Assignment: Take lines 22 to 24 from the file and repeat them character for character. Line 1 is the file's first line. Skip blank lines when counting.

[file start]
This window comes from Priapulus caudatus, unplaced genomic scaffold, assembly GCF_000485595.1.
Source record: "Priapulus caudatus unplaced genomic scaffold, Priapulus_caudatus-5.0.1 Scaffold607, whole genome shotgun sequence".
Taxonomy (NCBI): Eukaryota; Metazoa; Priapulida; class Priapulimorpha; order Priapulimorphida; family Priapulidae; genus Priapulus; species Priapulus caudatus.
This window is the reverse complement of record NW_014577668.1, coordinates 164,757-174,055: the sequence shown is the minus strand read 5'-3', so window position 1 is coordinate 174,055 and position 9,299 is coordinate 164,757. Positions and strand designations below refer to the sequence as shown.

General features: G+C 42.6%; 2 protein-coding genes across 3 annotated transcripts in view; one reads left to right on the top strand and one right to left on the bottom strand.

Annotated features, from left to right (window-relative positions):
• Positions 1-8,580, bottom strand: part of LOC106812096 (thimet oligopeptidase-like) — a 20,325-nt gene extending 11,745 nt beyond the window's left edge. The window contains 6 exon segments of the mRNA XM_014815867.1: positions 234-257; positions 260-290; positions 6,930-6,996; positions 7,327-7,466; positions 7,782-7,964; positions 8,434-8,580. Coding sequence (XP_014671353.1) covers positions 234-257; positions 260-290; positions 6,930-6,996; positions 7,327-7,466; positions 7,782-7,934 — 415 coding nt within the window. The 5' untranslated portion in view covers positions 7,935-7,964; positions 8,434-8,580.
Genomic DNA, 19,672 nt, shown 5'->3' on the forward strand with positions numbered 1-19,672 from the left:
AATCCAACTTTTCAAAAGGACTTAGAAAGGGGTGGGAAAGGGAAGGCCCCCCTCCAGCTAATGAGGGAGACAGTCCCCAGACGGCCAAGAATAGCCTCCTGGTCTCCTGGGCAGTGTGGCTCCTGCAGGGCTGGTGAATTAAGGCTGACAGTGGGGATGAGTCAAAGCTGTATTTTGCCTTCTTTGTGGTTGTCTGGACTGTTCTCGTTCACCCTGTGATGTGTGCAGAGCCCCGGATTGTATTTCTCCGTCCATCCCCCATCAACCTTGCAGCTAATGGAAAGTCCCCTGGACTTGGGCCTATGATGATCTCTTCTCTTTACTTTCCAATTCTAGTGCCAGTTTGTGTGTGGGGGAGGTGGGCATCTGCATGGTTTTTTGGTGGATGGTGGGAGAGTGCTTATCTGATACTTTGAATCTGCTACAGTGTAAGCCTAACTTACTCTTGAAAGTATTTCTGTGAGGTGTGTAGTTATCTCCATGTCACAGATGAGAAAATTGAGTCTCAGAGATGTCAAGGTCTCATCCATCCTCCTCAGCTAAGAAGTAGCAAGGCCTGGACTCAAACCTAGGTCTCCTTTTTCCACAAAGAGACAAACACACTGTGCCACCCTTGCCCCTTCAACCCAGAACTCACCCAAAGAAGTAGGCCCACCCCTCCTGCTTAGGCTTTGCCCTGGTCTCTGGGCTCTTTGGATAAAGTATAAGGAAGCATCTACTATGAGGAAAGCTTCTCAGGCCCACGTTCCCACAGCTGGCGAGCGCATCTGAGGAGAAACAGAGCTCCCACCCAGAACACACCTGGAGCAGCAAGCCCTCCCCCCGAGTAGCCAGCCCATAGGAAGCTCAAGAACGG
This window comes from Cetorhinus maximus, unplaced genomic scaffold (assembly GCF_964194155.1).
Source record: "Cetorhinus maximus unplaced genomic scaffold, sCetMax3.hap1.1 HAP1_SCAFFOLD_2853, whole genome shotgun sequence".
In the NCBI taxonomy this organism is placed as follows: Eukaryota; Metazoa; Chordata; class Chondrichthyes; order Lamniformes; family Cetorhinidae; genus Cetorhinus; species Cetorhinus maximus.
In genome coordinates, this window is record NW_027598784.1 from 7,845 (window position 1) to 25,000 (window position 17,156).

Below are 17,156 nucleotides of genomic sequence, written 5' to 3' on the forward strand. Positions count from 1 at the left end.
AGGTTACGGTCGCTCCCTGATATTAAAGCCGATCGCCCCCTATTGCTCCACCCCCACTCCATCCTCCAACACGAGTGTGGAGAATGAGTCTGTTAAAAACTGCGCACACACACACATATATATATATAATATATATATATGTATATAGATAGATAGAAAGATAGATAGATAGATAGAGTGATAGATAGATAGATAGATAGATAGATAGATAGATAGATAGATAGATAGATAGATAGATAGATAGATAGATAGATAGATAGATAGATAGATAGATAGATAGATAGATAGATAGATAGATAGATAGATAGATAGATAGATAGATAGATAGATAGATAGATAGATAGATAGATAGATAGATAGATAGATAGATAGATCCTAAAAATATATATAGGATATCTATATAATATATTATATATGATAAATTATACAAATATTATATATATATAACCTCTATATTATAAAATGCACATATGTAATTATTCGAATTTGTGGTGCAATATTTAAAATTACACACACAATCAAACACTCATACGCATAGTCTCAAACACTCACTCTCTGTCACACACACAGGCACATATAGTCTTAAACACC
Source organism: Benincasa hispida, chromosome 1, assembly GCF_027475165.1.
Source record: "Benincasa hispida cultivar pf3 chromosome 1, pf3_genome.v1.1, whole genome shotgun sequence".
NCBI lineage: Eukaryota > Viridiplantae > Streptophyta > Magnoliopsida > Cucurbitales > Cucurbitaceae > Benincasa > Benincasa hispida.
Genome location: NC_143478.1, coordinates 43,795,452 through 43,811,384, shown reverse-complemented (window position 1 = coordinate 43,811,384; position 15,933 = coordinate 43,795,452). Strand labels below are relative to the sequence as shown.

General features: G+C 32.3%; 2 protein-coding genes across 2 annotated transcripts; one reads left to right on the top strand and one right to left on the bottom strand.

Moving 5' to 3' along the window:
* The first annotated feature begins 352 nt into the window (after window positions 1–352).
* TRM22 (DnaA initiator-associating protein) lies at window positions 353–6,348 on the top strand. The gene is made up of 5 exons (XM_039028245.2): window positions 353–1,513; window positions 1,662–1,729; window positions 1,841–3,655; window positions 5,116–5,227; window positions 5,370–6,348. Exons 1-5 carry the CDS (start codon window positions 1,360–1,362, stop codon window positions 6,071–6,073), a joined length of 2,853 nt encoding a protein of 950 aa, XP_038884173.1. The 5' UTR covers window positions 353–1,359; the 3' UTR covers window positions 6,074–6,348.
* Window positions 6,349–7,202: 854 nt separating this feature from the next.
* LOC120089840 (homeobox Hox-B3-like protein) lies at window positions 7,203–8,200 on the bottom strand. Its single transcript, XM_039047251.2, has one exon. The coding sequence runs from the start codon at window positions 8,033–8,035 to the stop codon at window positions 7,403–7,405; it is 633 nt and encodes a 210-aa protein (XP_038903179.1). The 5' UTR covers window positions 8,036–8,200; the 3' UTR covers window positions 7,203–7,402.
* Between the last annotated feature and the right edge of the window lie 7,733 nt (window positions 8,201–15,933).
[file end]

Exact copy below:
* The first annotated feature begins 352 nt into the window (after window positions 1–352).
* TRM22 (DnaA initiator-associating protein) lies at window positions 353–6,348 on the top strand. The gene is made up of 5 exons (XM_039028245.2): window positions 353–1,513; window positions 1,662–1,729; window positions 1,841–3,655; window positions 5,116–5,227; window positions 5,370–6,348. Exons 1-5 carry the CDS (start codon window positions 1,360–1,362, stop codon window positions 6,071–6,073), a joined length of 2,853 nt encoding a protein of 950 aa, XP_038884173.1. The 5' UTR covers window positions 353–1,359; the 3' UTR covers window positions 6,074–6,348.
* Window positions 6,349–7,202: 854 nt separating this feature from the next.